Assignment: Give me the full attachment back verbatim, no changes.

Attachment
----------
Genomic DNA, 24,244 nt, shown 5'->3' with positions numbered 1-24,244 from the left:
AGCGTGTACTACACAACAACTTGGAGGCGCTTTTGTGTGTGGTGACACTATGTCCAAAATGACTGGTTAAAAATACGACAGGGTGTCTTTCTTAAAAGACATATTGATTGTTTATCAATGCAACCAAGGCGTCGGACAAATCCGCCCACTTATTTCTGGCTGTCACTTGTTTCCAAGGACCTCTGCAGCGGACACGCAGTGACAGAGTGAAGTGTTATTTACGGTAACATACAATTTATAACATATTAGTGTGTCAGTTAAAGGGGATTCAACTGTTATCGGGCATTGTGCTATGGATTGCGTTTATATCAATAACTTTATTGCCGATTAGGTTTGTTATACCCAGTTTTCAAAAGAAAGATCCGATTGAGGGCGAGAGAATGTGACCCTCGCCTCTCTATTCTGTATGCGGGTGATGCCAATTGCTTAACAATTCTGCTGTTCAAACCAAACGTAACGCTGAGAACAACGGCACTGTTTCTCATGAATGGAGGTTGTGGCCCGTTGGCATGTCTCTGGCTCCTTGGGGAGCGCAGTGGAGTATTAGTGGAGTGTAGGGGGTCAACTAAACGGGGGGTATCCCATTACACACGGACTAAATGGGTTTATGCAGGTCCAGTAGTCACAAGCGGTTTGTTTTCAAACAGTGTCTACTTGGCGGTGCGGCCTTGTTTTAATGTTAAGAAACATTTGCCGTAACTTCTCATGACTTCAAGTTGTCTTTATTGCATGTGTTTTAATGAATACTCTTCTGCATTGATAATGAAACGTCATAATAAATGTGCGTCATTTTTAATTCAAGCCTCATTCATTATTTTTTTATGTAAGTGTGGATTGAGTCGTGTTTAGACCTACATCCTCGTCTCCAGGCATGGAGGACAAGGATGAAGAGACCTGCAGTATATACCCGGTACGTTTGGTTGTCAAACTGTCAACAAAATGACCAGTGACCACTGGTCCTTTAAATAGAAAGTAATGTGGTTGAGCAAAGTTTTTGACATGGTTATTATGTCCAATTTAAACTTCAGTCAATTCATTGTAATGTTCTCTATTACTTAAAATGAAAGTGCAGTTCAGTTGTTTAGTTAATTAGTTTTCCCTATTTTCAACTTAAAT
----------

Genomic DNA, 24,244 nt, shown 5'->3' with positions numbered 1-24,244 from the left:
AGCGTGTACTACACAACAACTTGGAGGCGCTTTTGTGTGTGGTGACACTATGTCCAAAATGACTGGTTAAAAATACGACAGGGTGTCTTTCTTAAAAGACATATTGATTGTTTATCAATGCAACCAAGGCGTCGGACAAATCCGCCCACTTATTTCTGGCTGTCACTTGTTTCCAAGGACCTCTGCAGCGGACACGCAGTGACAGAGTGAAGTGTTATTTACGGTAACATACAATTTATAACATATTAGTGTGTCAGTTAAAGGGGATTCAACTGTTATCGGGCATTGTGCTATGGATTGCGTTTATATCAATAACTTTATTGCCGATTAGGTTTGTTATACCCAGTTTTCAAAAGAAAGATCCGATTGAGGGCGAGAGAATGTGACCCTCGCCTCTCTATTCTGTATGCGGGTGATGCCAATTGCTTAACAATTCTGCTGTTCAAACCAAACGTAACGCTGAGAACAACGGCACTGTTTCTCATGAATGGAGGTTGTGGCCCGTTGGCATGTCTCTGGCTCCTTGGGGAGCGCAGTGGAGTATTAGTGGAGTGTAGGGGGTCAACTAAACGGGGGGTATCCCATTACACACGGACTAAATGGGTTTATGCAGGTCCAGTAGTCACAAGCGGTTTGTTTTCAAACAGTGTCTACTTGGCGGTGCGGCCTTGTTTTAATGTTAAGAAACATTTGCCGTAACTTCTCATGACTTCAAGTTGTCTTTATTGCATGTGTTTTAATGAATACTCTTCTGCATTGATAATGAAACGTCATAATAAATGTGCGTCATTTTTAATTCAAGCCTCATTCATTATTTTTTTATGTAAGTGTGGATTGAGTCGTGTTTAGACCTACATCCTCGTCTCCAGGCATGGAGGACAAGGATGAAGAGACCTGCAGTATATACCCGGTACGTTTGGTTGTCAAACTGTCAACAAAATGACCAGTGACCACTGGTCCTTTAAATAGAAAGTAATGTGGTTGAGCAAAGTTTTTGACATGGTTATTATGTCCAATTTAAACTTCAGTCAATTCATTGTAATGTTCTCTATTACTTAAAATGAAAGTGCAGTTCAGTTGTTTAGTTAATTAGTTTTCCCTATTTTCAACTTAAAT